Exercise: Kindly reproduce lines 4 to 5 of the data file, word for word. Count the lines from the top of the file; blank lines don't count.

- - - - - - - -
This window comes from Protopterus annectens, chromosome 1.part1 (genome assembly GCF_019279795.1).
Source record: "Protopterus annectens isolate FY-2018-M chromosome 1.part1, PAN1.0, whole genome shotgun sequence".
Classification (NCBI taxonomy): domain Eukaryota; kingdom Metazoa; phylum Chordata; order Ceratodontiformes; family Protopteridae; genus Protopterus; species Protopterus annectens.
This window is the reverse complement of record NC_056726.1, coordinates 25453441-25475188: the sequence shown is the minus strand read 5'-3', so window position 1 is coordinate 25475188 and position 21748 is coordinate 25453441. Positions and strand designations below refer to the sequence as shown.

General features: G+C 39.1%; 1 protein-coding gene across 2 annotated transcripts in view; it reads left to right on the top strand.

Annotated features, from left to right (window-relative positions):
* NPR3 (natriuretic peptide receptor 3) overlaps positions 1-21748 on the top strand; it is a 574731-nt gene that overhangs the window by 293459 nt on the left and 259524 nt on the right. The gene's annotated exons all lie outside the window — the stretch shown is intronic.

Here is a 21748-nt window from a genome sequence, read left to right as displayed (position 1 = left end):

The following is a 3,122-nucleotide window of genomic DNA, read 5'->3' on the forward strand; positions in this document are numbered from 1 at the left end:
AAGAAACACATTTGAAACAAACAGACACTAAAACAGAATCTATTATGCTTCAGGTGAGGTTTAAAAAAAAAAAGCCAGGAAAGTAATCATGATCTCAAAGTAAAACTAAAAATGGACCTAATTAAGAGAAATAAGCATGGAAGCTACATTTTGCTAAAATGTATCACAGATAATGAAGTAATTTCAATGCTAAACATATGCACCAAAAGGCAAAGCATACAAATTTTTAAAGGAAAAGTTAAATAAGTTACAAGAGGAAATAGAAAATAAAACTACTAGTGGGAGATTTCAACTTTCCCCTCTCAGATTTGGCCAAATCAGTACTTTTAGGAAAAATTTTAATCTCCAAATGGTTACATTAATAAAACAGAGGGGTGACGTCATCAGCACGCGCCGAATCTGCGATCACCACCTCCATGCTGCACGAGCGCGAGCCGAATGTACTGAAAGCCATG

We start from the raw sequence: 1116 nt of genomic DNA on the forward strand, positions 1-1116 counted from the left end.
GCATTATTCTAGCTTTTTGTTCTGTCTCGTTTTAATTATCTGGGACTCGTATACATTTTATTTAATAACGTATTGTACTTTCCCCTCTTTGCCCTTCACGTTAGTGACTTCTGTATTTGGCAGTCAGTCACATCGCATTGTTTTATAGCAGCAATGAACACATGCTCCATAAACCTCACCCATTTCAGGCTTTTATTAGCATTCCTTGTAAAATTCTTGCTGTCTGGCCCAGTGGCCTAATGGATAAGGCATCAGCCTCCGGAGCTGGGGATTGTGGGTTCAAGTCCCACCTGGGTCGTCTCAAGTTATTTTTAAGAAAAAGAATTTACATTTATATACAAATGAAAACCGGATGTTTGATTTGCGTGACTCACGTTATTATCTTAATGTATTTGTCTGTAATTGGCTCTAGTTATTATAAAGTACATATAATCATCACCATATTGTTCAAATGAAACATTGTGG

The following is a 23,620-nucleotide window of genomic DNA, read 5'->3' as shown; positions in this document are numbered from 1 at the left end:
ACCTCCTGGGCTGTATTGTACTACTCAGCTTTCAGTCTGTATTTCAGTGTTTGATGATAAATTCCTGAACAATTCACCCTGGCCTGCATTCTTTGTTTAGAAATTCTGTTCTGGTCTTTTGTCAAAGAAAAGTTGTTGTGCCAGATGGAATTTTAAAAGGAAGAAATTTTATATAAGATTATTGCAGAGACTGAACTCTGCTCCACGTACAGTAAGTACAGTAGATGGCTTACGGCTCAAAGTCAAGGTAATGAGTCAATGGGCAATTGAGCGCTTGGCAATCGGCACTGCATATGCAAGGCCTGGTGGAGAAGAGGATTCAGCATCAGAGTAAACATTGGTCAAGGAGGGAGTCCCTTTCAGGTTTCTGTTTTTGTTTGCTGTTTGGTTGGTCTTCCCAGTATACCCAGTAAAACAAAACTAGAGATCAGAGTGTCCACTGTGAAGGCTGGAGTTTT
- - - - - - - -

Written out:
This window is the reverse complement of record NC_056726.1, coordinates 25453441-25475188: the sequence shown is the minus strand read 5'-3', so window position 1 is coordinate 25475188 and position 21748 is coordinate 25453441. Positions and strand designations below refer to the sequence as shown.

General features: G+C 39.1%; 1 protein-coding gene across 2 annotated transcripts in view; it reads left to right on the top strand.